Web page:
A Glimpse into the Mind of Football Fern Claudia Bunge
After an evening of Mexican food, I sat down with Claudia in her parent's home in the middle of Ponsonby. With the huge spectacle of the Women's Football World Cup creeping up, we reflected on Claudia's football journey through a psychological lens. As one of my nearest and dearest friends, I have observed Claudia through most of her football career from kids, through the teen years and now as the strong athlete she is today. Her natural leadership qualities, calm and mature nature and willingness to consistently put in the hard yards have led her to where she is today. She is quite simply the bees knees and I hope you can get something out of this chat if you are or know a young athlete looking to follow in her foot steps.
Do you get nervous before games? How do you get yourself into the correct headspace?
“Yes, I do get nervous before games. Even club games. But I feel like nerves are a good thing. It means that you care and you want to do well. I think having nerves is good, but being too nervous that you can't eat or feeling too anxious is not so good. I guess I just like to chill before the game and, yeah, spend time with my family, go for a walk, get a coffee. But if we're catching a bus to the game, I like to listen to music, just chill out to kind of get me in the right headspace first.”
Any specific type of music?
“I like house music. It's not very calming, but, yeah, I like getting pumped up before a game.”
Do you ever have self doubt? If so, how do you talk yourself out of it?
“Yes, I do have self doubt. I feel like every person has self-doubt. In a game, it can be really hard at times. You dwell on mistakes at any level, but I think particularly at a professional level, you're always being judged on the performance. Yeah. It's like trying to be present and then just if you muck up or lose the ball, you just have to focus on the next job because the game moves quickly and is only 90 minutes. You are going to make mistakes. So I think knowing they're going to happen, but kind of trying to park it and move on to the next thing. And something I guess I do is if I lose the ball, I try to get on it again and just connect a pass to get my confidence back up.”
Was there a specific period of your career, a specific age or camp that you found mentally challenging? Why was it the most challenging mentally?
“Honestly, probably a recent camp in Turkey. That was our last overseas camp before World Cup selection kind of happened, and I didn't play much. I got on both games, but I think altogether I played about 20 minutes. Not starting definitely was hard. You start to question your ability and whether the coach rates you. But, yeah, we had our sports psychologist with us, and she was really great. You kind of just have to try to control the controllables and do what you can in training, whether you're in the starting team or second team, you still have a role to play. So, yeah, it was cool having Kylie (sports psychologist) there and yeah, just to have a bit of perspective. Like, it's obviously a big deal with the World Cup happening soon, but it's not the end of the world, it's not life or death. So I think just having a bit of perspective helps, but yeah, the recent tour in Turkey was pretty hard, but there have been a few, but I think that one is probably the freshest.”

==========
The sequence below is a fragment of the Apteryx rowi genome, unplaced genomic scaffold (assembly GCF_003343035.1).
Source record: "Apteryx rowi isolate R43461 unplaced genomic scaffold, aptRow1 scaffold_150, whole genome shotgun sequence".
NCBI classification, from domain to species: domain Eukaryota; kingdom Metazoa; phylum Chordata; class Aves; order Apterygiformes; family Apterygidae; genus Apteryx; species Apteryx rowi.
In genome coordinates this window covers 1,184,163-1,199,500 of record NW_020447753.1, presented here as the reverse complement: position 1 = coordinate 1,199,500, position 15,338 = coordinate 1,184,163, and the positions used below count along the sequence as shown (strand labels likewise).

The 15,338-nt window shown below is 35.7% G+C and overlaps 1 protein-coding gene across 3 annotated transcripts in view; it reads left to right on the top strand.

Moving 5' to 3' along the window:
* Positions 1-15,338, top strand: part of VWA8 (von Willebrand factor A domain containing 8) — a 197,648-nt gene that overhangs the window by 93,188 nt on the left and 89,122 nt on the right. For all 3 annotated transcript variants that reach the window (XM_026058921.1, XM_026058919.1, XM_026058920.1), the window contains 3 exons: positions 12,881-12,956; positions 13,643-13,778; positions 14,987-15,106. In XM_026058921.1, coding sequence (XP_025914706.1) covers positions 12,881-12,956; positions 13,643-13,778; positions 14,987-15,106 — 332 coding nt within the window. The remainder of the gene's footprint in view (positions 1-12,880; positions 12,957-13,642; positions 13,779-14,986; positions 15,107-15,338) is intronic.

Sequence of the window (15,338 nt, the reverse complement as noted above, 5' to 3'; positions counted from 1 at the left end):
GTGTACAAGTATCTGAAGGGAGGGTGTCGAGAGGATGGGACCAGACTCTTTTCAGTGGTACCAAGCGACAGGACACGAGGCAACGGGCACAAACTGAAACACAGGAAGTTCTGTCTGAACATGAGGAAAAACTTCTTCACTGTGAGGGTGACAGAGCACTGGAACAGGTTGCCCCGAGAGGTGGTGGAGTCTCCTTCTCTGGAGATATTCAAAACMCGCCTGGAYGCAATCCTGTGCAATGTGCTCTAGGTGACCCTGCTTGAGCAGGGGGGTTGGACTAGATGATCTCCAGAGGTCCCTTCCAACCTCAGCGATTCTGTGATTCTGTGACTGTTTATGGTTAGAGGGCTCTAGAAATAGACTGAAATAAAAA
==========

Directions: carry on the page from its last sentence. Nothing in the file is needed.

Does it take a specific type of person to play at your level? Could anyone do it or do they have to be quite mentally strong and able to deal with the different highs and lows?
“That's such a good question. I definitely think not everyone could do it, which is why only few do it. And if everyone could do it, it would mean that it's pretty easy. And it's not easy. There's a lot of shit times but those are the times when you get the most gains. And with that, a lot of people don't like to go through the tough times. So I feel like someone who's got a good work ethic is really important, someone that's quite open minded and willing to always learn and be better is another one.”
“It's a small group of people that get to the top. I definitely don't think everyone can do it. It can be the worst when you're losing or if you've lost consecutively for a long time, it is the pits. Kind of trying not to get caught up in the highs and lows. It can be a bit chaotic but also having other things going on in your life helps. Like if you are studying or working, having other things to keep you grounded, because I feel like if you just rely on football as your one avenue of happiness the negatives can really get to you.”
How do you deal with pressure? Do you think it can elevate or hinder your performance?
“I think as I've gotten older, I've learned that pressure comes more in those big moments but I've kind of learned how to deal with that a bit more. Now I try to see pressure as an opportunity and like a privilege. When I was younger, being a teenager you can get caught up in the pressure a bit. It can be quite scary and the pressure can cause insecurity and self-doubt. But yeah, I think having been in more high pressure situations, it makes you feel a bit more confident. If you feel the pressure, I think it's just an opportunity to grow. If you make a mistake, you make a mistake. You're only going to get better from it.”